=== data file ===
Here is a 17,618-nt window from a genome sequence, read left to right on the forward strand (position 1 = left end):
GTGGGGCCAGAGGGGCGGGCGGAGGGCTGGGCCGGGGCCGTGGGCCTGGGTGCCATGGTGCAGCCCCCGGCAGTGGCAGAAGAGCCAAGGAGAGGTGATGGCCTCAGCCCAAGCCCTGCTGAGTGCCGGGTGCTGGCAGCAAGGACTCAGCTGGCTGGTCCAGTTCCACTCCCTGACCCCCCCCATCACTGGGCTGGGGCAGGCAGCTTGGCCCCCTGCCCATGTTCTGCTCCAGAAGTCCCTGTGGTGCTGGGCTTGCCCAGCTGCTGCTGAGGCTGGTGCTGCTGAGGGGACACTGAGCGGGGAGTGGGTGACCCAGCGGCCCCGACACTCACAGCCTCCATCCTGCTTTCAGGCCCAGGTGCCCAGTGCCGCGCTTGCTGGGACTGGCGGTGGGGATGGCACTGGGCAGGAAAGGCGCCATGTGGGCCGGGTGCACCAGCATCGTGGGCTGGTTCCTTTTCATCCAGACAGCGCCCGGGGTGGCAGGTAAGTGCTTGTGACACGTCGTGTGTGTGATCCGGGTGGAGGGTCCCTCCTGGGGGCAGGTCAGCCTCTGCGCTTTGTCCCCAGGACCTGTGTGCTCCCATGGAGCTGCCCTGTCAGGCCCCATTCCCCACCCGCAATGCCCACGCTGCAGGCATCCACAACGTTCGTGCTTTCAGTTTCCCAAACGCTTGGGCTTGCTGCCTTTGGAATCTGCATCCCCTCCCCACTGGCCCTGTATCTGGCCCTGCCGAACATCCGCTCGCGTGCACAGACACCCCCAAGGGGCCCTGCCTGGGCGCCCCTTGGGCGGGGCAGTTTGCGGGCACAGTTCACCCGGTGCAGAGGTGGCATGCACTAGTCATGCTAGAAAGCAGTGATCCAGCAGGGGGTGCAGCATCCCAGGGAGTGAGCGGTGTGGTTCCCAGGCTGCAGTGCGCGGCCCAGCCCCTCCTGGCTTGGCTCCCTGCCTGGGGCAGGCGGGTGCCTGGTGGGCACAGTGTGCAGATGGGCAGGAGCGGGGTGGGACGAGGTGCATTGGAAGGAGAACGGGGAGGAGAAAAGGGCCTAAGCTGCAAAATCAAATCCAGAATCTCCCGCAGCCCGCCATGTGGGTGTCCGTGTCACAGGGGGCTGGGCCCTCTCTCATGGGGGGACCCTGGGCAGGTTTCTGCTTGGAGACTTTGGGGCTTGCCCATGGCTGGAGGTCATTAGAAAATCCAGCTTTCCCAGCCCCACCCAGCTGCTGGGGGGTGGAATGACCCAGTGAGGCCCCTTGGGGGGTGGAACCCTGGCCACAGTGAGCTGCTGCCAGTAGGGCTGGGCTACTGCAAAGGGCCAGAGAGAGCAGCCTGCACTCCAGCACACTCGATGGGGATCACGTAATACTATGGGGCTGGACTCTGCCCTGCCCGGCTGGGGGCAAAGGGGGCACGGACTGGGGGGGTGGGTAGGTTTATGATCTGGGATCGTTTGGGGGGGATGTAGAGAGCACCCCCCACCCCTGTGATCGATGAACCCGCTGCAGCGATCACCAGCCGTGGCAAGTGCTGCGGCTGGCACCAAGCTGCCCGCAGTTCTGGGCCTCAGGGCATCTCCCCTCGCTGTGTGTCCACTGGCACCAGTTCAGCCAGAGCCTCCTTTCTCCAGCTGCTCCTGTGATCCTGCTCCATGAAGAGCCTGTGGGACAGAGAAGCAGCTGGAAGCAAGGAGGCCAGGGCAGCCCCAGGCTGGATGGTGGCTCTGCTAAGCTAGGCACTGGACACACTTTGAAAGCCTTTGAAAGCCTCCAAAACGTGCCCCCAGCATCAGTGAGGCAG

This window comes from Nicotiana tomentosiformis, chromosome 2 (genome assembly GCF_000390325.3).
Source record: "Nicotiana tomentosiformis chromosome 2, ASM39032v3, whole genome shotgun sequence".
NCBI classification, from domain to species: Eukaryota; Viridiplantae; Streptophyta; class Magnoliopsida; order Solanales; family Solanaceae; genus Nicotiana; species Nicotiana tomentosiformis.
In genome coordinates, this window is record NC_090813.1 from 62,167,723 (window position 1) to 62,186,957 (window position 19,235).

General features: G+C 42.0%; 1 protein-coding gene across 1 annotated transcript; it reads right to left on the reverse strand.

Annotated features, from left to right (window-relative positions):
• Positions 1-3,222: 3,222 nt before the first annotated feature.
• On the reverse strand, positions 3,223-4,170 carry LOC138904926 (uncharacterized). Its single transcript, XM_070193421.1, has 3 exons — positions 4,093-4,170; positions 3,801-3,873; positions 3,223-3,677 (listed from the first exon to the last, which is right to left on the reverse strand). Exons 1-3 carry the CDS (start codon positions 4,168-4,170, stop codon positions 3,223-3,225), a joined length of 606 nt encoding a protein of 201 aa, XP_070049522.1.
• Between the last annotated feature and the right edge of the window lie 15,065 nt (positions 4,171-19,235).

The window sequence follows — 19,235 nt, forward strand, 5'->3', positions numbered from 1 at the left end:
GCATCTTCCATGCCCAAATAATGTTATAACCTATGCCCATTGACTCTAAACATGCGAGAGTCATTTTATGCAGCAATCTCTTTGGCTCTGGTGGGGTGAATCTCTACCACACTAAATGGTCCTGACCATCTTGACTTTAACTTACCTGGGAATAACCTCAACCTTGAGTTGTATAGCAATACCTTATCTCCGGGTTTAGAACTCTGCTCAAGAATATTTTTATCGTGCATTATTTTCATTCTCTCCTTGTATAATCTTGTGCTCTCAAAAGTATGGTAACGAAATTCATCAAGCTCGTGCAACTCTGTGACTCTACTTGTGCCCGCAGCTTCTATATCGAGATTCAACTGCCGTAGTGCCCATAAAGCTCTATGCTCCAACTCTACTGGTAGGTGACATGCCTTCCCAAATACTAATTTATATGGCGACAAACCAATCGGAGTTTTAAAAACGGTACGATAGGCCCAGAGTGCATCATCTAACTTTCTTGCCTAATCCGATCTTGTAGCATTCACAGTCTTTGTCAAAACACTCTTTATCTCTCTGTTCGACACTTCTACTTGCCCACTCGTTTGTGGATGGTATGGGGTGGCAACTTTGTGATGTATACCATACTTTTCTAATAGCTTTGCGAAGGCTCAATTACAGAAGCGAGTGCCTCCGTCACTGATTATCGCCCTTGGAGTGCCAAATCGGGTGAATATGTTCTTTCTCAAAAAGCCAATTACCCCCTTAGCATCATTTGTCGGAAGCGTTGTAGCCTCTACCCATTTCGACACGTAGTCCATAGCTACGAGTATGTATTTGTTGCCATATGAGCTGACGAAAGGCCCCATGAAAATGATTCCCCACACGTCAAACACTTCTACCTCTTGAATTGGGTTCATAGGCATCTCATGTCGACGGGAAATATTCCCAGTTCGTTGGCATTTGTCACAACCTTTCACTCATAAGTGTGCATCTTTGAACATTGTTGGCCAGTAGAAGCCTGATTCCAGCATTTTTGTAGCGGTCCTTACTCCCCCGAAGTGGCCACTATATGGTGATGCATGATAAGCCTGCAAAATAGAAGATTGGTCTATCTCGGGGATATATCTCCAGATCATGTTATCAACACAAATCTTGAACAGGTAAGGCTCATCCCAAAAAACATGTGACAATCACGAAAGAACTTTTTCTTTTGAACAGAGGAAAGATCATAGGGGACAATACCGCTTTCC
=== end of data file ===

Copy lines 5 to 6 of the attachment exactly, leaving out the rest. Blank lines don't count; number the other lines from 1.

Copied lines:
NCBI classification, from domain to species: Eukaryota; Viridiplantae; Streptophyta; class Magnoliopsida; order Solanales; family Solanaceae; genus Nicotiana; species Nicotiana tomentosiformis.
In genome coordinates, this window is record NC_090813.1 from 62,167,723 (window position 1) to 62,186,957 (window position 19,235).